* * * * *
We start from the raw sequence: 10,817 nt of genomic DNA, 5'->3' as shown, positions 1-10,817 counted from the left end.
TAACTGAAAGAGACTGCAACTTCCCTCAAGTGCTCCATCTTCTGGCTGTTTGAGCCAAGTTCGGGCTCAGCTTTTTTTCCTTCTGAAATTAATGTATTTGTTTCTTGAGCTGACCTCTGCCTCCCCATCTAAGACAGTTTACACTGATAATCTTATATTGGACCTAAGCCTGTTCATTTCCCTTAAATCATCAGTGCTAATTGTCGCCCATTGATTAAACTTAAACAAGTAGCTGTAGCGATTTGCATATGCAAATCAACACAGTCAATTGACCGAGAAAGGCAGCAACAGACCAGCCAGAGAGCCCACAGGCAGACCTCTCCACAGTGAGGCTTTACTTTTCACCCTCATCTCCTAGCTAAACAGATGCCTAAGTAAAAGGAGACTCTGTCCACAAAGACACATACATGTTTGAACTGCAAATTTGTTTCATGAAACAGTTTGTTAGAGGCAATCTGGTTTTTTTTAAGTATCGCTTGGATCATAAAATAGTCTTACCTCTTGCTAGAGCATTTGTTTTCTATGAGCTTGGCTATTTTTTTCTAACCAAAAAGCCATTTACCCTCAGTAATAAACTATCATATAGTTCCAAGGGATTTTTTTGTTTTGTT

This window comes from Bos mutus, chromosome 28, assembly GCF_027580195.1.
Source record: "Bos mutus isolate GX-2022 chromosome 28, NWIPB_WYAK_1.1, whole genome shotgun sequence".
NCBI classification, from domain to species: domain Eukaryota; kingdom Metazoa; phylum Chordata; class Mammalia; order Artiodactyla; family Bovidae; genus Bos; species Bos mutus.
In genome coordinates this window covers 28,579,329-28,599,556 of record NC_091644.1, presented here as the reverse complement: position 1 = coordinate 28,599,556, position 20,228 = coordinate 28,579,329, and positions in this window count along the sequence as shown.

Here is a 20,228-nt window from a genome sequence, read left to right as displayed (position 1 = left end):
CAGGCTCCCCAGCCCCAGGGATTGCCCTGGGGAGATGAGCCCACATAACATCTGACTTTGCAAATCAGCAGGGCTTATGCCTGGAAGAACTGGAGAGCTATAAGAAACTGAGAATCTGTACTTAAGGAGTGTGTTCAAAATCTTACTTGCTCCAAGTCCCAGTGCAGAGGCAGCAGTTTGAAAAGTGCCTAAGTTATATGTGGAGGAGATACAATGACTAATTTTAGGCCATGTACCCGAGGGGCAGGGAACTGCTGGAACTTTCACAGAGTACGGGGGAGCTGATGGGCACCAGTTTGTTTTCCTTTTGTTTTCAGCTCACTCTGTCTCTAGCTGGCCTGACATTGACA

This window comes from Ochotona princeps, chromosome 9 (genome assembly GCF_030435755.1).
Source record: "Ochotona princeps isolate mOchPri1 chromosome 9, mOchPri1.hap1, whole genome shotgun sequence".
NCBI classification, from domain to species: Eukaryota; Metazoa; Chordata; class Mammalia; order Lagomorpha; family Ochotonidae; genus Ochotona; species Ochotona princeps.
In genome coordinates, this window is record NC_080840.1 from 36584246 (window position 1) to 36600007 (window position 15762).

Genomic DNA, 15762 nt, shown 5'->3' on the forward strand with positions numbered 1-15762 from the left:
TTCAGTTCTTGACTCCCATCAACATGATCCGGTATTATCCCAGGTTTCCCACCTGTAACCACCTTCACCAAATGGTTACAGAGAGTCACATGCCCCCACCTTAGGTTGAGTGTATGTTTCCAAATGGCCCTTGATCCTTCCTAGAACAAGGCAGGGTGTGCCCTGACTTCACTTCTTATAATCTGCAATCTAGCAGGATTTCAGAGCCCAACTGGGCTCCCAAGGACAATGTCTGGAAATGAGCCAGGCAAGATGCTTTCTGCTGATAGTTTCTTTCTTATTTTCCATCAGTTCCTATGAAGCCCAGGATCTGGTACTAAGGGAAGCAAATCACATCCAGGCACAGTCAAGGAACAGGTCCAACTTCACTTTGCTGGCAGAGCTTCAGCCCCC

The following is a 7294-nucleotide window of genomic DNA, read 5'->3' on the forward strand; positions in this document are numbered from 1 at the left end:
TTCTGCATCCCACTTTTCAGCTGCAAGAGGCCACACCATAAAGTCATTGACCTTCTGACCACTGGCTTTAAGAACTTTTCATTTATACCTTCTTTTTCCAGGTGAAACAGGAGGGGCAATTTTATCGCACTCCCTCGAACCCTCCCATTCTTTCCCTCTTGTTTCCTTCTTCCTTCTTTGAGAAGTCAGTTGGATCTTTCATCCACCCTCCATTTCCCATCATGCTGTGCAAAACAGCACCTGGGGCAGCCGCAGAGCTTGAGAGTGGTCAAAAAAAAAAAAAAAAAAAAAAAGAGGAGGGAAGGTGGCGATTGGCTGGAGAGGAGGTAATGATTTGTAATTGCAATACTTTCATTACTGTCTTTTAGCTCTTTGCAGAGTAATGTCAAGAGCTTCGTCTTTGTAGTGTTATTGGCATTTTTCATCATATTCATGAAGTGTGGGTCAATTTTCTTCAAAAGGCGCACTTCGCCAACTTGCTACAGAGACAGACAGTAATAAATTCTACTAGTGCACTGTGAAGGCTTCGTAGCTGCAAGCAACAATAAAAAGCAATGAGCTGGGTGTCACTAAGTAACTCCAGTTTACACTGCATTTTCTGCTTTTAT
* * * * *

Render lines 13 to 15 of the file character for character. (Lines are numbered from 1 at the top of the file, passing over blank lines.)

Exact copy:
Genomic DNA, 15762 nt, shown 5'->3' on the forward strand with positions numbered 1-15762 from the left:
TTCAGTTCTTGACTCCCATCAACATGATCCGGTATTATCCCAGGTTTCCCACCTGTAACCACCTTCACCAAATGGTTACAGAGAGTCACATGCCCCCACCTTAGGTTGAGTGTATGTTTCCAAATGGCCCTTGATCCTTCCTAGAACAAGGCAGGGTGTGCCCTGACTTCACTTCTTATAATCTGCAATCTAGCAGGATTTCAGAGCCCAACTGGGCTCCCAAGGACAATGTCTGGAAATGAGCCAGGCAAGATGCTTTCTGCTGATAGTTTCTTTCTTATTTTCCATCAGTTCCTATGAAGCCCAGGATCTGGTACTAAGGGAAGCAAATCACATCCAGGCACAGTCAAGGAACAGGTCCAACTTCACTTTGCTGGCAGAGCTTCAGCCCCC

The following is a 7294-nucleotide window of genomic DNA, read 5'->3' on the forward strand; positions in this document are numbered from 1 at the left end: